Billions will be spent on wind farms and wave power, while there will also be massive investment to replace existing nuclear power stations, which are coming to the end of their useful life.

Mr Huhne has outlined plans to guarantee a minimum price for the electricity produced in this way. This inflated figure would ensure the companies involved get a good profit.

Separately, there will be a carbon tax regime to raise the minimum price for power generated from gas and coal to ensure it is not cheaper than wind and nuclear power. Money raised from this regime, estimated at £1.4billion a year by 2014, would go straight into Treasury coffers.

Billions of pounds will also have to be spent on a vast new network of cables, pylons and sub-stations to connect the wind farms and other power stations to the National Grid.

There are also plans to spend more than £11billion on installing so-called ‘smart meters’ in every home. It is claimed people will ration energy use when they can see exactly how much they are using – as they are using it.

The official customer body Consumer Focus described the Government’s claims of an increase in annual bills of £160 a year as ‘optimistic’.

Mike O’Connor, its chief executive, said: ‘We recognise the need for reform. However, consumers can’t be expected to write a blank cheque to decarbonise electricity generation.’ The Climate Change Act requires the UK to reduce its carbon emissions by 80 per cent by 2050, compared with 1990 levels.

The Government also has to meet EU targets, under which 15 per cent of the UK’s energy demand must be supplied from renewable sources by 2020.

The rise in bills will result in a dramatic increase in ‘fuel poverty’, which is when a household spends more than 10 per cent of its income on energy bills to stay comfortably warm. It used to affect mainly pensioners and single parents, but official figures show 4.5million households are now in fuel poverty in the UK – compared with just 2million in 2004.

Consumer Focus says the true current figure is a shocking 6.3million households – equal to almost one in four – and could soon rise to 12million.

Critics say the expensive shift to green energy is based on a false premise of man-made global warming. Dr Benny Peiser, of the Global Warming Policy Foundation, rejected the Coalition’s figure of a £160 rise in bills, saying: ‘This is fanciful, it has just been plucked out of the air.’

Dr Peiser said there is no global shortage of gas and that Britain itself could be sitting on a gas gold mine, which would power homes for decades.

Justifying the proposals, Mr Huhne said they are all that stands between the country and power cuts. He insisted bills would rise substantially even if ministers did nothing. ‘This is the best possible solution for the British consumer,’ he said. ‘We have had 25 years of dithering on energy investment. Decision day is coming. ‘You can have blackouts or you can have investment. Which do you want?’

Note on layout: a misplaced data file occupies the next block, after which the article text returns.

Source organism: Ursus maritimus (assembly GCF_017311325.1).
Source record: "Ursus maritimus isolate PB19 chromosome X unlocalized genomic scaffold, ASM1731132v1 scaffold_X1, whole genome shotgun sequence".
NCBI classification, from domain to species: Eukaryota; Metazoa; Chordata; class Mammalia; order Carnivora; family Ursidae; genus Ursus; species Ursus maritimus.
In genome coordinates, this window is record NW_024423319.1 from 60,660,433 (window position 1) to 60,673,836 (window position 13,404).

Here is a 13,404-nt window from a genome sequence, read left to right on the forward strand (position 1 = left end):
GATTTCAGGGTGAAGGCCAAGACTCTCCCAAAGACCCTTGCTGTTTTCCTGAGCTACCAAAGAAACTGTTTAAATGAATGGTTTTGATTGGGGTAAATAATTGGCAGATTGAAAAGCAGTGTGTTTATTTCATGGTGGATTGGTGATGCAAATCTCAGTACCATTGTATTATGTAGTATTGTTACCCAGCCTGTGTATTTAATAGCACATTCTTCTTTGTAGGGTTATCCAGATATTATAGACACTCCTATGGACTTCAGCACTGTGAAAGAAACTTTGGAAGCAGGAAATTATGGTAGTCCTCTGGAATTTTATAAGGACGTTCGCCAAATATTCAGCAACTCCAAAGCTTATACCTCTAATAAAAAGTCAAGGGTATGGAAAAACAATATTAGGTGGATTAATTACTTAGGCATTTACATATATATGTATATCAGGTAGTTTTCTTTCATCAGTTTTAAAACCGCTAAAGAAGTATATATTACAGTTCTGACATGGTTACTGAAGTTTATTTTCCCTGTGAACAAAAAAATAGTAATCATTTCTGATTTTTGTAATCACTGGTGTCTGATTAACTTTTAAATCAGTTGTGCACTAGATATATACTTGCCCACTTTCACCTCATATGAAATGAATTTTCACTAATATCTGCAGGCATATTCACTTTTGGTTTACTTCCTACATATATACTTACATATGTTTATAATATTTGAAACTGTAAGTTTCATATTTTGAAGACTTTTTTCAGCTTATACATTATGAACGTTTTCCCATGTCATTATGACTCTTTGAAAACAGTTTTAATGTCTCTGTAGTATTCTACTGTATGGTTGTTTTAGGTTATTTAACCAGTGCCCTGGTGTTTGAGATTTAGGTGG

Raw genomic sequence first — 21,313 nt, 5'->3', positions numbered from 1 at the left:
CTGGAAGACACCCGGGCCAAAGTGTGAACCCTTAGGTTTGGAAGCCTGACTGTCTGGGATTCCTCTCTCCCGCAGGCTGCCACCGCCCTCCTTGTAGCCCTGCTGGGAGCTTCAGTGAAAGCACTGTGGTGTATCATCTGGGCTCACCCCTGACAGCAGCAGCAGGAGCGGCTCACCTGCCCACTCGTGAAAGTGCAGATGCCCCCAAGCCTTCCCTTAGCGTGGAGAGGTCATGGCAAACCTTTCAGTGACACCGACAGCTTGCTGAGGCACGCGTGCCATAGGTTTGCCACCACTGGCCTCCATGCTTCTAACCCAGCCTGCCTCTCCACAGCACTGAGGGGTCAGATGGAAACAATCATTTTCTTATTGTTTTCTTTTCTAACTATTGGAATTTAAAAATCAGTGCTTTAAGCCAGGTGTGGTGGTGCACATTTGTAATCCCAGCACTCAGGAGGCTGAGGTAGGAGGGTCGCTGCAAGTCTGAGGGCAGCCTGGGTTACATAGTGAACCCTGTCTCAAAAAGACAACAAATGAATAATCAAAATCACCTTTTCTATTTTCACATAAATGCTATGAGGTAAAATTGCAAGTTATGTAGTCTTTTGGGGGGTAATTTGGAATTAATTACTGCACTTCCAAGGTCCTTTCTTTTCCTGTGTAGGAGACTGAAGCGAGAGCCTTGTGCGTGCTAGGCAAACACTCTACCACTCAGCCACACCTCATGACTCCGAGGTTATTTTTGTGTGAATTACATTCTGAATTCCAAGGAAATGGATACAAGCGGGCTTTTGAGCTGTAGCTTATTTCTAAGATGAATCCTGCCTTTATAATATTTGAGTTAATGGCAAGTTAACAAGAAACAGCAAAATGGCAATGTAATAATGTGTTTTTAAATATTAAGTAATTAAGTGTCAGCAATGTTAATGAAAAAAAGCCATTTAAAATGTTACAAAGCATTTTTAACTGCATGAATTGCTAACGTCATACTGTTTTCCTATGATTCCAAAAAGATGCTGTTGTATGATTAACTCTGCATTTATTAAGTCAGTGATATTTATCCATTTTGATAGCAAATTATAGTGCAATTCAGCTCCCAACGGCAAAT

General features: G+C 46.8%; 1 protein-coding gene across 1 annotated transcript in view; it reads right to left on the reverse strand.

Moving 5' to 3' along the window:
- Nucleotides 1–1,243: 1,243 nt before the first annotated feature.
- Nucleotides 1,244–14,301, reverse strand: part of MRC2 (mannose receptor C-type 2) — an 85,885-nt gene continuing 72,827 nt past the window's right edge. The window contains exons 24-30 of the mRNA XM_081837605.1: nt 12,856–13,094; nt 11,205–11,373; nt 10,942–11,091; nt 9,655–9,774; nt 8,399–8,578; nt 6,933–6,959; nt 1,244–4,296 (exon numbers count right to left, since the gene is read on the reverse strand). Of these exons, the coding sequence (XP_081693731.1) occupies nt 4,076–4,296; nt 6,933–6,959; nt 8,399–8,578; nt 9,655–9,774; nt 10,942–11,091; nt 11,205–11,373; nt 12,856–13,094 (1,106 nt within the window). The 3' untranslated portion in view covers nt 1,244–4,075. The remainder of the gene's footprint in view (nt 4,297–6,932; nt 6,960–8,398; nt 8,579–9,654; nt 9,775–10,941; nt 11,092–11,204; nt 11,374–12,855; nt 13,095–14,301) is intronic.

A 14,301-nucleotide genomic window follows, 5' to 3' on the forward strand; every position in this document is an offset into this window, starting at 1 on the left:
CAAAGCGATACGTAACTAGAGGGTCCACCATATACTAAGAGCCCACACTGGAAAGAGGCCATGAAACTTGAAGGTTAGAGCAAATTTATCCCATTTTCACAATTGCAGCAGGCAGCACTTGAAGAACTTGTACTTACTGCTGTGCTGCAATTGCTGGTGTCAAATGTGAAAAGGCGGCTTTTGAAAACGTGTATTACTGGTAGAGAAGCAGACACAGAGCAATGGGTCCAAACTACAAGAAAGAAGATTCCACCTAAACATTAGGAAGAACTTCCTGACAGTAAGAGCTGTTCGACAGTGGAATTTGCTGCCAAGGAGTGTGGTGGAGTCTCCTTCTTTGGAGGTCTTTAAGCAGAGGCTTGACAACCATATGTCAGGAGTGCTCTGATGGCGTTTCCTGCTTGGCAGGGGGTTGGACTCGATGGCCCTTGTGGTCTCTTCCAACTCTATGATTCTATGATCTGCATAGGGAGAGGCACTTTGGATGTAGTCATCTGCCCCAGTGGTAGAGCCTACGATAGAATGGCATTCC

Dr Robert Gross, director of the Centre for Energy Policy and Technology at Imperial College, rejected the warnings of a £1,000 rise in energy bills, saying: ‘I have not seen any credible analysis that suggests bills will double unless a complete mess is made of the financing.’

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Breast-feeding British mother ‘told to leave council headquarters because she would offend Muslim visitors’

A mother was ordered not to breastfeed her baby in public because she was in a ‘multicultural building’. Emma Mitchell, 32, was about to feed 19-week-old son Aaron when a receptionist at a town hall warned her to stop.

Last night Mrs Mitchell condemned council staff, saying it was time people recognised the law which allows nursing mothers to breastfeed in public.

‘It was just awful. I felt humiliated, intimidated and guilty through the whole thing,’ she said. ‘What I was doing was one of the most natural things a mother can do. You hear everywhere that breast is best for your baby, so why wouldn’t I be allowed to do that?’

The incident occurred when Mrs Mitchell, from Oldham, was in the Citizens’ Advice Bureau in Oldham Civic Centre. The mother of two was asking about hiring a babysitter for her two boys when Aaron became hungry and started crying. She then asked the receptionist if she could use a corner of the room to feed him, but she refused, saying it was a ‘multicultural building’.

Mrs Mitchell, who is married to Neil, 43, a lorry driver, said: ‘She then rang the manager who told me that I couldn’t breastfeed here and to go into the shopping centre’s public toilets instead.

‘A member of the complaints department came down and spoke to the receptionist. ‘But she then told me that I had caused an uproar. I just asked to be allowed a place to feed my crying baby.’

Michelle Booth, 38, a friend who was at the civic centre, said: ‘I don’t understand. It’s political correctness gone mad when they’re worried about offending people of other cultures over something so natural.’

Under UK law, mothers can breastfeed in public under the provision of goods, services and facilities section of the Sexual Discrimination Act, whatever the age of the baby, in places such as council buildings, cafes, restaurants, libraries and doctors’ surgeries.